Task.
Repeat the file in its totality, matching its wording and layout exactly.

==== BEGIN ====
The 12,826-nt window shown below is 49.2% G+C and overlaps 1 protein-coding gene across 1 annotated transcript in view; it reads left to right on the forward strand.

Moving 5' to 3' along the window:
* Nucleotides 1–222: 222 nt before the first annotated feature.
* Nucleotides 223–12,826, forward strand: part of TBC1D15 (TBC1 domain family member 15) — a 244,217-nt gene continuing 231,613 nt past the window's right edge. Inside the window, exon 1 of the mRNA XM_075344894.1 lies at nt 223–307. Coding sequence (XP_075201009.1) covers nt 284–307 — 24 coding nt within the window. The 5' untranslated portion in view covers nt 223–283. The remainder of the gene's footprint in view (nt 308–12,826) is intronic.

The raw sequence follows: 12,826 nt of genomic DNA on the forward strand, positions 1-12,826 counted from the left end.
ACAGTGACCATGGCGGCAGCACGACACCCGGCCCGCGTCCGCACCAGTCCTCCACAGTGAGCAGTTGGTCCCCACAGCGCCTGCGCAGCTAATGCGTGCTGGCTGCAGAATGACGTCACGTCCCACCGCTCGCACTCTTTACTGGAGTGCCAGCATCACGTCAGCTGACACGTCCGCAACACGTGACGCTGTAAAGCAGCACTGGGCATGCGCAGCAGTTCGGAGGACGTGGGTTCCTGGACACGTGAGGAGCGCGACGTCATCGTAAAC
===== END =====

The 12,826-nt window shown below is 49.2% G+C and overlaps 1 protein-coding gene across 1 annotated transcript in view; it reads left to right on the forward strand.

Moving 5' to 3' along the window:
* Nucleotides 1–222: 222 nt before the first annotated feature.
* Nucleotides 223–12,826, forward strand: part of TBC1D15 (TBC1 domain family member 15) — a 244,217-nt gene continuing 231,613 nt past the window's right edge. Inside the window, exon 1 of the mRNA XM_075344894.1 lies at nt 223–307. Coding sequence (XP_075201009.1) covers nt 284–307 — 24 coding nt within the window. The 5' untranslated portion in view covers nt 223–283. The remainder of the gene's footprint in view (nt 308–12,826) is intronic.

The raw sequence follows: 12,826 nt of genomic DNA on the forward strand, positions 1-12,826 counted from the left end.
ACAGTGACCATGGCGGCAGCACGACACCCGGCCCGCGTCCGCACCAGTCCTCCACAGTGAGCAGTTGGTCCCCACAGCGCCTGCGCAGCTAATGCGTGCTGGCTGCAGAATGACGTCACGTCCCACCGCTCGCACTCTTTACTGGAGTGCCAGCATCACGTCAGCTGACACGTCCGCAACACGTGACGCTGTAAAGCAGCACTGGGCATGCGCAGCAGTTCGGAGGACGTGGGTTCCTGGACACGTGAGGAGCGCGACGTCATCGTAAAC